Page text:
Airbnb proves the rapid popularity of ‘collaborative consumption’
Back in 2007, 27-year-old design graduates Joe Gebbia and Brian Chesky were struggling to pay the rent. When a design conference was coming to San Francisco and the city’s hotels were sold out, they came up with the idea of renting out three airbeds on their living-room floor.
The first AirBnb rental agreement
The next day they created airbedandbreakfast.com and the first AirBnB rental agreement was signed by three delegates, each paying $80 a night to stay at the duo’s home.
Both men wanted to be entrepreneurs, and the idea of renting something that was already in existence had great appeal. They decided to target conferences and festivals, getting local people to list their rooms and travellers to book them.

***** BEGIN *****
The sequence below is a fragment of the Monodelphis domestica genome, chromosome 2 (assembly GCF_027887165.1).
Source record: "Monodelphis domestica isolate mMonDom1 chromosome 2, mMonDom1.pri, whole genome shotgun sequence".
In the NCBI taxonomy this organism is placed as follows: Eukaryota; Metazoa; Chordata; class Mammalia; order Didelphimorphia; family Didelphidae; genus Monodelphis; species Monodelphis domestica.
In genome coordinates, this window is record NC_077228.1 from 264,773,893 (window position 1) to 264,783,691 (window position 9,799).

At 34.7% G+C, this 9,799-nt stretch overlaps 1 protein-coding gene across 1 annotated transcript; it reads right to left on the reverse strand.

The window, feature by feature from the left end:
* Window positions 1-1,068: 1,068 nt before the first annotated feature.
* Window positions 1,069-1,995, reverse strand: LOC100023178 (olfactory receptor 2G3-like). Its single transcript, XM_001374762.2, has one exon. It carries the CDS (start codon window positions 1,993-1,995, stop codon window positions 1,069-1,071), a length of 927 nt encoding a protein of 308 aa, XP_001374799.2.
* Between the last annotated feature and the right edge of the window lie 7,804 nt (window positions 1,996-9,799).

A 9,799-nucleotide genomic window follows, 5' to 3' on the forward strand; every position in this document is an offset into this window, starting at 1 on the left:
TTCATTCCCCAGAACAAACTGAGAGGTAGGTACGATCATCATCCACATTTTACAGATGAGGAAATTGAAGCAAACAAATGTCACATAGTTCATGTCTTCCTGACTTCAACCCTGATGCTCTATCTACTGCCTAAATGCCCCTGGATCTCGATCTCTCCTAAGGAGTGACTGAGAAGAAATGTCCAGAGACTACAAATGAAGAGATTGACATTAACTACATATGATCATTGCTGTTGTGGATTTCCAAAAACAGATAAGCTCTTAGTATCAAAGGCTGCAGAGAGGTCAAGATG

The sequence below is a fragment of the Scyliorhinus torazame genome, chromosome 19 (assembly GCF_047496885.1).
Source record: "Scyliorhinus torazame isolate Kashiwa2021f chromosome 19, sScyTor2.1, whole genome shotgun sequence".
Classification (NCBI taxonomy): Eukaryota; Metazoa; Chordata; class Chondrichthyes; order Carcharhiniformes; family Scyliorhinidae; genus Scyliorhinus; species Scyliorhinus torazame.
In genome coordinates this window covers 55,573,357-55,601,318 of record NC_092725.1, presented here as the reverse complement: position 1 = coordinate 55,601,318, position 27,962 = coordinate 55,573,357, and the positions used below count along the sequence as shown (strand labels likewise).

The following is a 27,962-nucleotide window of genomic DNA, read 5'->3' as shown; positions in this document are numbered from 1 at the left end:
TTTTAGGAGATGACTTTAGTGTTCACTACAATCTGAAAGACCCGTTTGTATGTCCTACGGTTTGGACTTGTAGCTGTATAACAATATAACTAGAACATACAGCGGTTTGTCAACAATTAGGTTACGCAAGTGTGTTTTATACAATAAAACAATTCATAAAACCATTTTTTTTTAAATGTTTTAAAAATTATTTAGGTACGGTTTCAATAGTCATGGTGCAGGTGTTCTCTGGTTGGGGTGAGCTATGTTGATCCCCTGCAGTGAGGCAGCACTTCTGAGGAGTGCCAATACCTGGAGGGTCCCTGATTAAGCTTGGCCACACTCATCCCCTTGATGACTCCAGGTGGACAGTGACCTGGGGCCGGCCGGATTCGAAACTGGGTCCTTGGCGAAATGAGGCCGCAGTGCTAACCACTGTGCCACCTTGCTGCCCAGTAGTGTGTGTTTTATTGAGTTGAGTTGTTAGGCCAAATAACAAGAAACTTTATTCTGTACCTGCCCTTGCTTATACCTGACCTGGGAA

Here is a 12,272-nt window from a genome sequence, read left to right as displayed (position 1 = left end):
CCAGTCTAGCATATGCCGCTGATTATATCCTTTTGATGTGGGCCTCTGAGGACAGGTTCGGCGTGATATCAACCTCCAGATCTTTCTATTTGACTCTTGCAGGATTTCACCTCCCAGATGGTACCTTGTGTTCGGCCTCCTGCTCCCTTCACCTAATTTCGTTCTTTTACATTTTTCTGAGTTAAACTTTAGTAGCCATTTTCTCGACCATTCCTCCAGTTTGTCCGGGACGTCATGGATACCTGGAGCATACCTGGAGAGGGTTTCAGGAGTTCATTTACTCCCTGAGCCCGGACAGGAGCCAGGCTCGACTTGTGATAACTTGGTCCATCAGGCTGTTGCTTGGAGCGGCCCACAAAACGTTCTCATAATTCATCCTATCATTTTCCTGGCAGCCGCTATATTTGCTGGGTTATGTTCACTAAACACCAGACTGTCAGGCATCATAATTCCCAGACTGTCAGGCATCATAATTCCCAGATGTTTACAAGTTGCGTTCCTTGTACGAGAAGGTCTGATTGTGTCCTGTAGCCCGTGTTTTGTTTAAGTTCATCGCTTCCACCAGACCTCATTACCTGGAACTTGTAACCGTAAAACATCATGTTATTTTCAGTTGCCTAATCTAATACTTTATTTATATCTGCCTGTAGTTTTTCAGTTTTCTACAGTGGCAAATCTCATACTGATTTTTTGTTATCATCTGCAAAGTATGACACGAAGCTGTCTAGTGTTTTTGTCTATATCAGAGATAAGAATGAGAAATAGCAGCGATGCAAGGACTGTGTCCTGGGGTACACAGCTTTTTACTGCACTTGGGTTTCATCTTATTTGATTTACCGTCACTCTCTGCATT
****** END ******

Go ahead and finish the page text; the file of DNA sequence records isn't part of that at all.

In the summer of 2008, they found the perfect kick-start for their business. Barack Obama was due to speak in Denver at the Democratic National Convention, and 80,000 people were expected, but again, there was a shortage of hotel rooms.
A new business model launches relying on micro agreements
Gebbia, Chesky and their programmer friend Blecharczyk finished developing the website two weeks before the conference. Within a week they had 800 listings.
Gebbia and Chesky created a brand new business model relying on tens of thousands of micro agreements between hosts and visitors being made everyday on the site. Today, the company has over 6 million listings in 100,000 cities, with more than 2 million people staying at an Airbnb address every night.